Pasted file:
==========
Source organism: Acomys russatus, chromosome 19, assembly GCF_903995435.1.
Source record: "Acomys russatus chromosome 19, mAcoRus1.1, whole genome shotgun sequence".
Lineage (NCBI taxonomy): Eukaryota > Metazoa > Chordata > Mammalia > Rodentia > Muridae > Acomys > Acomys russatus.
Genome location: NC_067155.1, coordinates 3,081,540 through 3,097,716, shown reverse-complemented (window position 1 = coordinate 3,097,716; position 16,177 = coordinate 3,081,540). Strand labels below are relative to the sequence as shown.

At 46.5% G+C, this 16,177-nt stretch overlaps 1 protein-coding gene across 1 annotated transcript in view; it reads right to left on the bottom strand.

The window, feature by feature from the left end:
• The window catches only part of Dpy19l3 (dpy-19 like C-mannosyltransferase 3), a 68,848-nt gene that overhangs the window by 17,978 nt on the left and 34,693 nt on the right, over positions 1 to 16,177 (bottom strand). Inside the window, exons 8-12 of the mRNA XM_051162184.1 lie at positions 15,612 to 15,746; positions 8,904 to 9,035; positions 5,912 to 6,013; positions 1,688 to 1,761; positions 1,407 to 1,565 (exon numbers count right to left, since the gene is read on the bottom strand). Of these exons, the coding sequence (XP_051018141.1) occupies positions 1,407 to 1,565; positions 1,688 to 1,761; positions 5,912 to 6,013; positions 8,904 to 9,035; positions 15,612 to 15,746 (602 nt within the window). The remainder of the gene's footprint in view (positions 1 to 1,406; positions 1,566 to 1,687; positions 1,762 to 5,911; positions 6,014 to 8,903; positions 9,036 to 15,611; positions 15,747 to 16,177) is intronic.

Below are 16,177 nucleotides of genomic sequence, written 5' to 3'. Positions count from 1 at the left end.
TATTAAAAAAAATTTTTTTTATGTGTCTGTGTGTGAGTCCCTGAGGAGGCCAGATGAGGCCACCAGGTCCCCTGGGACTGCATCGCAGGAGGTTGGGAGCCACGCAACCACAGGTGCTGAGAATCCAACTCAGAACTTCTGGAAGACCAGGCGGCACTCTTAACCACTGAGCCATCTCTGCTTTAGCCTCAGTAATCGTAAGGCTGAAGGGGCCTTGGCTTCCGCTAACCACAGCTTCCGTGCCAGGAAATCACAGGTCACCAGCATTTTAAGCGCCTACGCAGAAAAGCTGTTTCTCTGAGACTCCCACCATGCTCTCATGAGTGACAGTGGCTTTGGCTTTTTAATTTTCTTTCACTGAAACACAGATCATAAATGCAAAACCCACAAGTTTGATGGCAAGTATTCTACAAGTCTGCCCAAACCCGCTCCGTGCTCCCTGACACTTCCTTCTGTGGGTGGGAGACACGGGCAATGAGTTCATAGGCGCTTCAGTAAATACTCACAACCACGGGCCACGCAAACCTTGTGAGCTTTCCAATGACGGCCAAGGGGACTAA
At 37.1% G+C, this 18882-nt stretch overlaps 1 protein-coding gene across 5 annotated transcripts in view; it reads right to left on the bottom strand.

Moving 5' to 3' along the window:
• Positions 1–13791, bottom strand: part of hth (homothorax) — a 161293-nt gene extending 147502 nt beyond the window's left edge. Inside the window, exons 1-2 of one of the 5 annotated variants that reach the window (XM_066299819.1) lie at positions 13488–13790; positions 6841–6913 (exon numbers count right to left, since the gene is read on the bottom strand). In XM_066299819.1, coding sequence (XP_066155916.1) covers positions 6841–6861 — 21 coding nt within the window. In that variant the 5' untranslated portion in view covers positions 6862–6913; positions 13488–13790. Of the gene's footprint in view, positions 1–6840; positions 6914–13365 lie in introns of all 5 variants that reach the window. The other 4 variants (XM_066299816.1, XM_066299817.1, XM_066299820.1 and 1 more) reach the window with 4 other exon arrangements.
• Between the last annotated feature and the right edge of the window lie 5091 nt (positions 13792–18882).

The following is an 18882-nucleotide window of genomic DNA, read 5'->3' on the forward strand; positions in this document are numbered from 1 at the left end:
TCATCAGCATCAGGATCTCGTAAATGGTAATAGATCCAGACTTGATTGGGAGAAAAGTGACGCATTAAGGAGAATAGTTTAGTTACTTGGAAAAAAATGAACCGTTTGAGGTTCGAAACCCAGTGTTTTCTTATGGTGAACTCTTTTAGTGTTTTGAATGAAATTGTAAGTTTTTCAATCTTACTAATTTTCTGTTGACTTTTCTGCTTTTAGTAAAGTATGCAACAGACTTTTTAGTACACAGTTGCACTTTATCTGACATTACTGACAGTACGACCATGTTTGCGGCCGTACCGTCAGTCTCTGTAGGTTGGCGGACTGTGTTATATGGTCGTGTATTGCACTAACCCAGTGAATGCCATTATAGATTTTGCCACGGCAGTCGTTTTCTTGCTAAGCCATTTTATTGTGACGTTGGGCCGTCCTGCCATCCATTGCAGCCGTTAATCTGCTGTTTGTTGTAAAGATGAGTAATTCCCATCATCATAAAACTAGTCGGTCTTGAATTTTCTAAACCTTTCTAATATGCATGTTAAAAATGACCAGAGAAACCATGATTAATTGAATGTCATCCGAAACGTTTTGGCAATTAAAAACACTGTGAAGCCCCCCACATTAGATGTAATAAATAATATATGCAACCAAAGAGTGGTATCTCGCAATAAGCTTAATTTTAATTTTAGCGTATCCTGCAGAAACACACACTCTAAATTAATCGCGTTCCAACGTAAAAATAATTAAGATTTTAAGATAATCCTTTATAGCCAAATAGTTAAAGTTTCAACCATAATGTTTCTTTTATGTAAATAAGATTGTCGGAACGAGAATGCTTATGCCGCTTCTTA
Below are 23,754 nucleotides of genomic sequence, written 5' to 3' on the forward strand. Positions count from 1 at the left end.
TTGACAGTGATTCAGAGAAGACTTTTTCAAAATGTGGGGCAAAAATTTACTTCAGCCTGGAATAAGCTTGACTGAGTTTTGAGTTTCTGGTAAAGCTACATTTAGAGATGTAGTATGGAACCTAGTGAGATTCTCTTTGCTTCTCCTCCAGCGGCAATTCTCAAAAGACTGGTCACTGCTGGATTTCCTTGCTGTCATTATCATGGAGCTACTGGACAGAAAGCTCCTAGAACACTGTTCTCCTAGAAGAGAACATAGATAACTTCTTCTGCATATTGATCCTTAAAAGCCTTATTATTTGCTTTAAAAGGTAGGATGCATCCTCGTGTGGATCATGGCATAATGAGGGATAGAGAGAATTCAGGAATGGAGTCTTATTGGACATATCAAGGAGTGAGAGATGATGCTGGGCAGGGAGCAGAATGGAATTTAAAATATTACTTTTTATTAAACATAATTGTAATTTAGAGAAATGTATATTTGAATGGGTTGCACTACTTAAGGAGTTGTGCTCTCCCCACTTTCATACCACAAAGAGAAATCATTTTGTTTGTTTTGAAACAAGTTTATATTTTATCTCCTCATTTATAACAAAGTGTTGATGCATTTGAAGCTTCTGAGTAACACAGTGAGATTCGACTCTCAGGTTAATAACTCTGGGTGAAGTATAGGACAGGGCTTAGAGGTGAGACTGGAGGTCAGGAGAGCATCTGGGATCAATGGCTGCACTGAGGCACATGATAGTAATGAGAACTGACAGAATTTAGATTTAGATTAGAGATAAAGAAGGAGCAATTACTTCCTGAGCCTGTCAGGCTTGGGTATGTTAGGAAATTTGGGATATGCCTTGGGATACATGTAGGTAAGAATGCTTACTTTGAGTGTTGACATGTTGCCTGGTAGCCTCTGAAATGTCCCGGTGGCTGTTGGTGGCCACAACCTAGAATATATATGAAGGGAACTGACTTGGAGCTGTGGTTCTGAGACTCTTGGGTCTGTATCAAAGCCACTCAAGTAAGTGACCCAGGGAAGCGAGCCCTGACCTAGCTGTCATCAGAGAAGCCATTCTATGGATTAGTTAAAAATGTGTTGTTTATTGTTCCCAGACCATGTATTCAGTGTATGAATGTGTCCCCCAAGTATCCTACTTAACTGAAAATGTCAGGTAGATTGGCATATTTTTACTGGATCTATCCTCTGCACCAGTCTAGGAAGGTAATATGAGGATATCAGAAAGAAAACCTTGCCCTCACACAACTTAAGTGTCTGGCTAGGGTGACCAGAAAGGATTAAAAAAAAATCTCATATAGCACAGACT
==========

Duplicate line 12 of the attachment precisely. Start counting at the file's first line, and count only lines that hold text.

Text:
• Positions 1–13791, bottom strand: part of hth (homothorax) — a 161293-nt gene extending 147502 nt beyond the window's left edge. Inside the window, exons 1-2 of one of the 5 annotated variants that reach the window (XM_066299819.1) lie at positions 13488–13790; positions 6841–6913 (exon numbers count right to left, since the gene is read on the bottom strand). In XM_066299819.1, coding sequence (XP_066155916.1) covers positions 6841–6861 — 21 coding nt within the window. In that variant the 5' untranslated portion in view covers positions 6862–6913; positions 13488–13790. Of the gene's footprint in view, positions 1–6840; positions 6914–13365 lie in introns of all 5 variants that reach the window. The other 4 variants (XM_066299816.1, XM_066299817.1, XM_066299820.1 and 1 more) reach the window with 4 other exon arrangements.